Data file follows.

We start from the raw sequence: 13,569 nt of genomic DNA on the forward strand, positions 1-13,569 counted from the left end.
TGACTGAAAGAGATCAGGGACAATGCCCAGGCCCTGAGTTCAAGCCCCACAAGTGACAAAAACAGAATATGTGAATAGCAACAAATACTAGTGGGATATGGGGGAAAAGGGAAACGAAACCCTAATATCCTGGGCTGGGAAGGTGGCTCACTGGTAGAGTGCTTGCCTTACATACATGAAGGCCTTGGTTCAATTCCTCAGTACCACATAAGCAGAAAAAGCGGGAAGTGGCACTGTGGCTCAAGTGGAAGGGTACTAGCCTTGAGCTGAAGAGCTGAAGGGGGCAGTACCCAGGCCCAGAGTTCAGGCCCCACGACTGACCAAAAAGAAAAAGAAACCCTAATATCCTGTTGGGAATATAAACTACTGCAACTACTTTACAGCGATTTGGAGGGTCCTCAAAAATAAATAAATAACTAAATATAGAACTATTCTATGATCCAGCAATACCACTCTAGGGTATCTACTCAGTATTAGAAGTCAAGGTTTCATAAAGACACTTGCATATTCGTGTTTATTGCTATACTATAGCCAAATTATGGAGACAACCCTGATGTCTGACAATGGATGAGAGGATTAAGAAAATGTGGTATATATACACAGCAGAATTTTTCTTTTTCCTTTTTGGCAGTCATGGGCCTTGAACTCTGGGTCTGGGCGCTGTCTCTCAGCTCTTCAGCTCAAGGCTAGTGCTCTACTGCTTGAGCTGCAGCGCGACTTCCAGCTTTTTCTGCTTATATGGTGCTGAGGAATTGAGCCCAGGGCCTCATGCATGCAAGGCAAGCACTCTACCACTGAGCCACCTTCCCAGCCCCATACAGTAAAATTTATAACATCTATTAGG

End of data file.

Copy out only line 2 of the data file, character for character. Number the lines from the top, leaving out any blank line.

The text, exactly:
TGACTGAAAGAGATCAGGGACAATGCCCAGGCCCTGAGTTCAAGCCCCACAAGTGACAAAAACAGAATATGTGAATAGCAACAAATACTAGTGGGATATGGGGGAAAAGGGAAACGAAACCCTAATATCCTGGGCTGGGAAGGTGGCTCACTGGTAGAGTGCTTGCCTTACATACATGAAGGCCTTGGTTCAATTCCTCAGTACCACATAAGCAGAAAAAGCGGGAAGTGGCACTGTGGCTCAAGTGGAAGGGTACTAGCCTTGAGCTGAAGAGCTGAAGGGGGCAGTACCCAGGCCCAGAGTTCAGGCCCCACGACTGACCAAAAAGAAAAAGAAACCCTAATATCCTGTTGGGAATATAAACTACTGCAACTACTTTACAGCGATTTGGAGGGTCCTCAAAAATAAATAAATAACTAAATATAGAACTATTCTATGATCCAGCAATACCACTCTAGGGTATCTACTCAGTATTAGAAGTCAAGGTTTCATAAAGACACTTGCATATTCGTGTTTATTGCTATACTATAGCCAAATTATGGAGACAACCCTGATGTCTGACAATGGATGAGAGGATTAAGAAAATGTGGTATATATACACAGCAGAATTTTTCTTTTTCCTTTTTGGCAGTCATGGGCCTTGAACTCTGGGTCTGGGCGCTGTCTCTCAGCTCTTCAGCTCAAGGCTAGTGCTCTACTGCTTGAGCTGCAGCGCGACTTCCAGCTTTTTCTGCTTATATGGTGCTGAGGAATTGAGCCCAGGGCCTCATGCATGCAAGGCAAGCACTCTACCACTGAGCCACCTTCCCAGCCCCATACAGTAAAATTTATAACATCTATTAGG